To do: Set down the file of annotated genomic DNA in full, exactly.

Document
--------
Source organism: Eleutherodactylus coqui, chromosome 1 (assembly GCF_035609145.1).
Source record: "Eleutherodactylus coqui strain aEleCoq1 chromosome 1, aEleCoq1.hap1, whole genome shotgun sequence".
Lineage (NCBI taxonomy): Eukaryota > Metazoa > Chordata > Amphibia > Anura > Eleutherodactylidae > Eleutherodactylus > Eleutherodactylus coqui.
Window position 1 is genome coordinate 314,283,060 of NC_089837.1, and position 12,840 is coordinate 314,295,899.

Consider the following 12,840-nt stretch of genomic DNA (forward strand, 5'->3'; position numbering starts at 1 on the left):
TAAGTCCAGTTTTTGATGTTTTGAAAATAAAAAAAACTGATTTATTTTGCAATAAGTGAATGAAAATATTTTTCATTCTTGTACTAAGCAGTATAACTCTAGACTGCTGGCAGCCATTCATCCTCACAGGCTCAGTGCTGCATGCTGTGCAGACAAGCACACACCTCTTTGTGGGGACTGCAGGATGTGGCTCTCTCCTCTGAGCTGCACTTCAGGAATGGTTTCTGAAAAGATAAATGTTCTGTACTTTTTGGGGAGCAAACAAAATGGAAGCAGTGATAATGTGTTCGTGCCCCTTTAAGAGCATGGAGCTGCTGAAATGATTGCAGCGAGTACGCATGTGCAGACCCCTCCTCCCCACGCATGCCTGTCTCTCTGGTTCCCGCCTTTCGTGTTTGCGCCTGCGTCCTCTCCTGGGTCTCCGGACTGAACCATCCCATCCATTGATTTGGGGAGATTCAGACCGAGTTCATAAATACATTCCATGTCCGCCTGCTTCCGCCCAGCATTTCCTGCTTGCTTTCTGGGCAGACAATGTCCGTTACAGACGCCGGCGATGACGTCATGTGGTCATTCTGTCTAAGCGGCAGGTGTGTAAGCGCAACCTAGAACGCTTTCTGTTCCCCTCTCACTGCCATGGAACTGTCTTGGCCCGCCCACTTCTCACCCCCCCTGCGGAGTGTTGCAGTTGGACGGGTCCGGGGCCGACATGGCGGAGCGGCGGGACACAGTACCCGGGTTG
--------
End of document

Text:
Source organism: Eleutherodactylus coqui, chromosome 1 (assembly GCF_035609145.1).
Source record: "Eleutherodactylus coqui strain aEleCoq1 chromosome 1, aEleCoq1.hap1, whole genome shotgun sequence".
Lineage (NCBI taxonomy): Eukaryota > Metazoa > Chordata > Amphibia > Anura > Eleutherodactylidae > Eleutherodactylus > Eleutherodactylus coqui.
Window position 1 is genome coordinate 314,283,060 of NC_089837.1, and position 12,840 is coordinate 314,295,899.

Consider the following 12,840-nt stretch of genomic DNA (forward strand, 5'->3'; position numbering starts at 1 on the left):
TAAGTCCAGTTTTTGATGTTTTGAAAATAAAAAAAACTGATTTATTTTGCAATAAGTGAATGAAAATATTTTTCATTCTTGTACTAAGCAGTATAACTCTAGACTGCTGGCAGCCATTCATCCTCACAGGCTCAGTGCTGCATGCTGTGCAGACAAGCACACACCTCTTTGTGGGGACTGCAGGATGTGGCTCTCTCCTCTGAGCTGCACTTCAGGAATGGTTTCTGAAAAGATAAATGTTCTGTACTTTTTGGGGAGCAAACAAAATGGAAGCAGTGATAATGTGTTCGTGCCCCTTTAAGAGCATGGAGCTGCTGAAATGATTGCAGCGAGTACGCATGTGCAGACCCCTCCTCCCCACGCATGCCTGTCTCTCTGGTTCCCGCCTTTCGTGTTTGCGCCTGCGTCCTCTCCTGGGTCTCCGGACTGAACCATCCCATCCATTGATTTGGGGAGATTCAGACCGAGTTCATAAATACATTCCATGTCCGCCTGCTTCCGCCCAGCATTTCCTGCTTGCTTTCTGGGCAGACAATGTCCGTTACAGACGCCGGCGATGACGTCATGTGGTCATTCTGTCTAAGCGGCAGGTGTGTAAGCGCAACCTAGAACGCTTTCTGTTCCCCTCTCACTGCCATGGAACTGTCTTGGCCCGCCCACTTCTCACCCCCCCTGCGGAGTGTTGCAGTTGGACGGGTCCGGGGCCGACATGGCGGAGCGGCGGGACACAGTACCCGGGTTG